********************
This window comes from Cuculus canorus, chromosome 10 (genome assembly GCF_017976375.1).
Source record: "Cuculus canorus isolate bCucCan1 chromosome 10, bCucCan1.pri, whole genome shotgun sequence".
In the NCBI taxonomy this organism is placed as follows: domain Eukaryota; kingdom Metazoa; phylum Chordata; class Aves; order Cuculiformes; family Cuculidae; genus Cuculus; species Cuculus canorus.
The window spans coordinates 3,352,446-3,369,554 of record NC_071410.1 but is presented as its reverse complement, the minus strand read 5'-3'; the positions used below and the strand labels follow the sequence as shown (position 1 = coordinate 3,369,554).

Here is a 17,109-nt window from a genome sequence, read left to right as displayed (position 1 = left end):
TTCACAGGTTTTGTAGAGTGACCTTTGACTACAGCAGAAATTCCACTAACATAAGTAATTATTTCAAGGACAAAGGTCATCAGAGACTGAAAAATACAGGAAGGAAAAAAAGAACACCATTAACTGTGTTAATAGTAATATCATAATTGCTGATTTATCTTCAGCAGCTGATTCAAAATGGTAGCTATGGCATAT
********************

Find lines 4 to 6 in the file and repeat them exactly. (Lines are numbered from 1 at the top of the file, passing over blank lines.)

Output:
The window spans coordinates 3,352,446-3,369,554 of record NC_071410.1 but is presented as its reverse complement, the minus strand read 5'-3'; the positions used below and the strand labels follow the sequence as shown (position 1 = coordinate 3,369,554).

Here is a 17,109-nt window from a genome sequence, read left to right as displayed (position 1 = left end):
TTCACAGGTTTTGTAGAGTGACCTTTGACTACAGCAGAAATTCCACTAACATAAGTAATTATTTCAAGGACAAAGGTCATCAGAGACTGAAAAATACAGGAAGGAAAAAAAGAACACCATTAACTGTGTTAATAGTAATATCATAATTGCTGATTTATCTTCAGCAGCTGATTCAAAATGGTAGCTATGGCATAT